Tom Vitale’s memoir, In the Weeds: Around the World and Behind the Scenes with Anthony Bourdain is a challenging read about the legendary TV show host. But it’s also a deep insight into how powerful, impactful television is made and a plunging dive into Bourdain’s complicated character and personality. In the Weeds is not a long read, but it’s definitely a great one if you feel like you’ve wanted some insight into the chef’s life.
The Korean Vegan Cookbook
Korean food isn’t exactly known for being vegan. There’s commonly a small inclusion of shellfish or meat in many banchan recipes, and some of its most popular dishes are in barbecue, which are all meat of some sort. Joanne Lee Molinaro, a former lawyer turned social media star and cookbook author, made a life change some years back and became vegan. She missed Korean food dearly, and took it upon herself to turn all her favorite beloved dishes into versions she could eat, to fit her new lifestyle. The Korean Vegan Cookbook isn’t just about recipes, however. It includes stories, some sweet, some difficult, from her upbringing, which has shaped the person she’s become today, along with beautiful photography, and deserves a spot under the tree.
The Rajes series
Author Sonali Dev really knows her food—her newsletter even includes a recipe book—and in her latest series, a love of food and the way it connects us is front and center. Each book in the Rajes series (so named because it follows members of the fictional Rajes family) is a modern retelling of a Jane Austen novel with some delicious twists. Pride, Prejudice, and Other Flavors follows neurosurgeon Trisha Raje, who despite her achievements is still considered the black sheep of the family, and DJ Caine, an up-and-coming chef who clashes Trisha before ultimately, well, you know the story. The backdrop for Recipe for Persuasion Is a cooking reality competition TV show on which Ashna Raje (a chef and Trisha’s cousin) reconnects with a childhood love, soccer player Rico Silva. The last two in the series, Incense and Sensibility and The Emma Project (due out next year), aren’t explicitly chef-focused, but Dev’s love for cooking, Indian cuisine, and the power of food is present in every word she writes.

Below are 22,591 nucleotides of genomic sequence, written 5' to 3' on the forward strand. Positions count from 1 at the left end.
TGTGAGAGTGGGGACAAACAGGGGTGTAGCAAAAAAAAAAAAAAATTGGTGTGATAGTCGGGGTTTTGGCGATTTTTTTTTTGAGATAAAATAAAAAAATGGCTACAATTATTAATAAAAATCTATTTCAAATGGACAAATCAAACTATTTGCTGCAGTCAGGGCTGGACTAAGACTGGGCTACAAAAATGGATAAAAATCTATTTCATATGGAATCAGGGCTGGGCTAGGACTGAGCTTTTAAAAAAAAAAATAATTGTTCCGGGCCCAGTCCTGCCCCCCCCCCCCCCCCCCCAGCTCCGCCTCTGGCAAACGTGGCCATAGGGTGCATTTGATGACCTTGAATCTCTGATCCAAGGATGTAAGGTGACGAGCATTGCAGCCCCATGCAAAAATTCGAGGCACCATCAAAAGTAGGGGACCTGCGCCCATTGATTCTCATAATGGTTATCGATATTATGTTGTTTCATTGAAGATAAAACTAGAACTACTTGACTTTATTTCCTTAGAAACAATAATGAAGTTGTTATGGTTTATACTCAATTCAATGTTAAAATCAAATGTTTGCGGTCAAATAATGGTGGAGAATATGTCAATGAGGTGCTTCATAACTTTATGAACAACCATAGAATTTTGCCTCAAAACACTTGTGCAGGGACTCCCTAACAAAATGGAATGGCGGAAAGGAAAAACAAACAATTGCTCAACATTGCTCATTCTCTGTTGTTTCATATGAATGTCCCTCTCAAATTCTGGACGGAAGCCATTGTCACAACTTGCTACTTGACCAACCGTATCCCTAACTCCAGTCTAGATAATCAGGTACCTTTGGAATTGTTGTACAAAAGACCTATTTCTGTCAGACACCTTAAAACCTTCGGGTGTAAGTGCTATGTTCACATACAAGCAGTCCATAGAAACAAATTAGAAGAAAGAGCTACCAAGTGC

Cheese Sex Death: A Bible for the Cheese Obsessed